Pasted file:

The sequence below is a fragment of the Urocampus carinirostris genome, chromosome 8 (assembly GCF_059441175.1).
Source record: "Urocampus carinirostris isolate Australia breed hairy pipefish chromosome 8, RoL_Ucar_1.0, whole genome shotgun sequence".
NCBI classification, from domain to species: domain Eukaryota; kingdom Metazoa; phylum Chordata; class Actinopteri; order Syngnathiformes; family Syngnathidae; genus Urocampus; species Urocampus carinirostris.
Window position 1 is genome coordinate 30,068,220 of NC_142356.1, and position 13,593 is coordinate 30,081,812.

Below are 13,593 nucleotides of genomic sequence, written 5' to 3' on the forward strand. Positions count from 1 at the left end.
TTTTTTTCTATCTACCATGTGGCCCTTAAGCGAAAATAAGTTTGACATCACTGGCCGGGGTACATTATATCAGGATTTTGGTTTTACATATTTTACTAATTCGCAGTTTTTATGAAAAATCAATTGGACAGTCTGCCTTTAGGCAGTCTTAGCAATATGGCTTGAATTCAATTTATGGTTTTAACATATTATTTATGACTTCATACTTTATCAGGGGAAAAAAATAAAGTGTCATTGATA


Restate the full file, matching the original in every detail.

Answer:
The sequence below is a fragment of the Urocampus carinirostris genome, chromosome 8 (assembly GCF_059441175.1).
Source record: "Urocampus carinirostris isolate Australia breed hairy pipefish chromosome 8, RoL_Ucar_1.0, whole genome shotgun sequence".
NCBI classification, from domain to species: domain Eukaryota; kingdom Metazoa; phylum Chordata; class Actinopteri; order Syngnathiformes; family Syngnathidae; genus Urocampus; species Urocampus carinirostris.
Window position 1 is genome coordinate 30,068,220 of NC_142356.1, and position 13,593 is coordinate 30,081,812.

Below are 13,593 nucleotides of genomic sequence, written 5' to 3' on the forward strand. Positions count from 1 at the left end.
TTTTTTTCTATCTACCATGTGGCCCTTAAGCGAAAATAAGTTTGACATCACTGGCCGGGGTACATTATATCAGGATTTTGGTTTTACATATTTTACTAATTCGCAGTTTTTATGAAAAATCAATTGGACAGTCTGCCTTTAGGCAGTCTTAGCAATATGGCTTGAATTCAATTTATGGTTTTAACATATTATTTATGACTTCATACTTTATCAGGGGAAAAAAATAAAGTGTCATTGATA